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593 killed on state’s roads so far this year

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Updated: September 19, 2013 9:57AM

For three hours on an August morning, Illinois State Police were out to prove a deadly trend on the North Side.

Between 7 and 10 a.m. on Aug. 6, both plain-clothes and uniformed troopers watched drivers text on the Kennedy Expressway near the Montrose and Addison ramps. One hundred citations were issued during the short enforcement, according to Illinois State Police spokeswoman Monique Bond.

“Many, many people are texting. We wanted to just get an idea ourselves of what is out there in terms of distracted driving, because we know what it can lead to,” Bond said.

Nearly 600 people have been killed in traffic crashes throughout Illinois so far this year — on par with last year’s deaths — with impaired and distracted driving still playing a large role in the state’s fatalities, officials say.

As of Wednesday, 593 people have been killed in vehicle and motorcycle crashes, as well as crashes involving bicyclists and pedestrians, according to Illinois Department of Transportation Secretary Ann Schneider.

Last year at this time, the state recorded 598 fatalities. And in 2011, that number was about 9 percent lower, with 488 deaths recorded, figures show.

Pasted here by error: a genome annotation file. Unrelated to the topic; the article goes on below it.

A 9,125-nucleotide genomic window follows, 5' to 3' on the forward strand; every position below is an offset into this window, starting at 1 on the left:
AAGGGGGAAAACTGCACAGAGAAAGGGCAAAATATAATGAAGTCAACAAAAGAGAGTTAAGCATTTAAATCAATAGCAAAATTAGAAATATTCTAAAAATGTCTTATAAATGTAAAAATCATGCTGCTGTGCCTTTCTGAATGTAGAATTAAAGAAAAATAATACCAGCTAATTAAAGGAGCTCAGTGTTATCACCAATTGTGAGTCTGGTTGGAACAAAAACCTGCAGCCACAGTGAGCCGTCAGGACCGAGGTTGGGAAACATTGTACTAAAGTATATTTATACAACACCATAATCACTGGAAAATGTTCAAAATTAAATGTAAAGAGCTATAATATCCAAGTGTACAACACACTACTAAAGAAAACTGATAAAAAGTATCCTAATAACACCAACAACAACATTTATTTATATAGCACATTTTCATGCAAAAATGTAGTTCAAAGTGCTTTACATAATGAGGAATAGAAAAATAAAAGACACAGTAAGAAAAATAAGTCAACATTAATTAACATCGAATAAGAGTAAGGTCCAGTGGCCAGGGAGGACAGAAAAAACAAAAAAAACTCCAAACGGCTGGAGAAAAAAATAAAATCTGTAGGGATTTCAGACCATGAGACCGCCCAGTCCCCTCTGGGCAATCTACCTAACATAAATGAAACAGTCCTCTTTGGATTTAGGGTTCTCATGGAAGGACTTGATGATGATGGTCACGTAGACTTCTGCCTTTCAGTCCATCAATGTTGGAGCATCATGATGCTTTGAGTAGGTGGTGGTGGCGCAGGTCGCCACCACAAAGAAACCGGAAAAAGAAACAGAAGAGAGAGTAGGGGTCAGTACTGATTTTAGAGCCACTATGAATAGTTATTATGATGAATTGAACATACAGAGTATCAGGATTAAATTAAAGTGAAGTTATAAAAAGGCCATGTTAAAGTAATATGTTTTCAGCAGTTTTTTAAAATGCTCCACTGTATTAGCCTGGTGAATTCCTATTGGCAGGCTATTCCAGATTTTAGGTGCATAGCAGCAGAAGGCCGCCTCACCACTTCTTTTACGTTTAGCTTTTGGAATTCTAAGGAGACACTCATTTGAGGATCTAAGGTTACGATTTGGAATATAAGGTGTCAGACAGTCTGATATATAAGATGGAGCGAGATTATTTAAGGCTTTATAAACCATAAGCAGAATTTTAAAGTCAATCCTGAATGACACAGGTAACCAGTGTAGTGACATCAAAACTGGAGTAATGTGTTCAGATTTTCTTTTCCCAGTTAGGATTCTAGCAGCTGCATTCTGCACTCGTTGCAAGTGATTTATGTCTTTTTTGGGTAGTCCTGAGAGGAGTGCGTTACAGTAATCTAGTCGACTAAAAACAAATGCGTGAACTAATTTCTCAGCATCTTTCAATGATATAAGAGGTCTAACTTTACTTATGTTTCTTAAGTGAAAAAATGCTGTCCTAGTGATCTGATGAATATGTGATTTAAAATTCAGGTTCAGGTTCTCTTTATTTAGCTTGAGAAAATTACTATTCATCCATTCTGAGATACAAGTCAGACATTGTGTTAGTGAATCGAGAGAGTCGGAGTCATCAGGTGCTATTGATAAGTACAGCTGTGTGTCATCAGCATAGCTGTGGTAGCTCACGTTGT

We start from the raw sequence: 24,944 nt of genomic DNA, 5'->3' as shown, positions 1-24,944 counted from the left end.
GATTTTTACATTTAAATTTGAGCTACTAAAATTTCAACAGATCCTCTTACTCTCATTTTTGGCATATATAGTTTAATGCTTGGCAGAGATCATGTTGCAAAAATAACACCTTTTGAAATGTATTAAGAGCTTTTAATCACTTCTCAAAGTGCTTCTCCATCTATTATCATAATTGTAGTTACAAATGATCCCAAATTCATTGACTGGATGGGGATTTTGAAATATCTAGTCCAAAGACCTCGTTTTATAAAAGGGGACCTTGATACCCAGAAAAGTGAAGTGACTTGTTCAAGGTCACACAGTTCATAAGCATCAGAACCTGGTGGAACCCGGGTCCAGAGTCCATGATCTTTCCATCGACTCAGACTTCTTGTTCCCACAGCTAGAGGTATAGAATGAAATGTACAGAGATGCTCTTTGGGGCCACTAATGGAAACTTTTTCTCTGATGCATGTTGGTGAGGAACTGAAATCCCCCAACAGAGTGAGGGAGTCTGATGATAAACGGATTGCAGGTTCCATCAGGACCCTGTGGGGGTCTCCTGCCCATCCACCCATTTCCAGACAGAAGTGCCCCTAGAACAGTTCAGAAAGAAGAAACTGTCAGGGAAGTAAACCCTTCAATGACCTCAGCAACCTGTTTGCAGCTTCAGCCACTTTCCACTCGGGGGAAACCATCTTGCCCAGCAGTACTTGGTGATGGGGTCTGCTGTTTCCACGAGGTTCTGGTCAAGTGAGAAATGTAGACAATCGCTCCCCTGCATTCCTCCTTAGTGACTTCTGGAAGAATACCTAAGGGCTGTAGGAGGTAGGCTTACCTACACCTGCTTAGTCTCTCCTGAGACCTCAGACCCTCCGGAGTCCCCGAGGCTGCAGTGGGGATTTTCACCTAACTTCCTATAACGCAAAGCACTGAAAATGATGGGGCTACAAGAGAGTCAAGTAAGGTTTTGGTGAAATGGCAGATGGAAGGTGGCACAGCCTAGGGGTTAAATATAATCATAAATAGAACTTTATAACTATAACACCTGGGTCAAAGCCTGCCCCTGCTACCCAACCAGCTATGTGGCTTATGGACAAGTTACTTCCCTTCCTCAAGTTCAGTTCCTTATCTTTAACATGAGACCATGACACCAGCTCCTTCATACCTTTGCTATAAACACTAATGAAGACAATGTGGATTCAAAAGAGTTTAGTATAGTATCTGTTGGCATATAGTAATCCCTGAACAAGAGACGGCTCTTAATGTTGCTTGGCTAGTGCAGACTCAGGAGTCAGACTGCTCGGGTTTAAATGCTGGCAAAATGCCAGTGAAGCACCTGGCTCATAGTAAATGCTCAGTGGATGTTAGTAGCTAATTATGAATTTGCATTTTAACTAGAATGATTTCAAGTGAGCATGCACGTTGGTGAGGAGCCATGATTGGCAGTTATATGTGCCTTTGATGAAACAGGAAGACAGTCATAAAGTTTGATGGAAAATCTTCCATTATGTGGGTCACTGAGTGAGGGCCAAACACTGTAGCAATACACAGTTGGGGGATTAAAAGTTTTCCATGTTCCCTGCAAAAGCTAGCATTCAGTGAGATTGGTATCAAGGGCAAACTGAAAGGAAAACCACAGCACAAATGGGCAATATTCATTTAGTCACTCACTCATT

So what do the numbers mean? Last year, a dangerous string of wrong-way and motorcycle crashes contributed heavily to the number of deaths. This year, there have been no wrong-way fatal crashes and motorcycle crashes are down by 6, from 86 to 80 statewide, officials say.

But Schneider says impaired driving, semi-truck crashes and distracted driving are the crux of this year’s traffic fatalities.

January and March were especially deadly, with 79 and 97 killed statewide, respectively. Schneider said the spike in both months can be attributed to crashes in which more than one person died. Those crashes, she says, often mean high-speed crashes and crashes in which drivers and passengers aren’t using seatbelts.

Of this year’s 531 fatal crashes, 147 involved drivers and passengers who were not wearing seatbelts, state figures show.

The department has also seen a continuous trend of alcohol-related fatalities — roughly 35 to 40 percent of all fatalities in Illinois involve one ore more impaired drivers, Schneider said.

State Police say there have been 38 fatal crashes involving trucks on Illinois’ expressways this year, a dangerous increase because multiple people are often killed in truck crashes.


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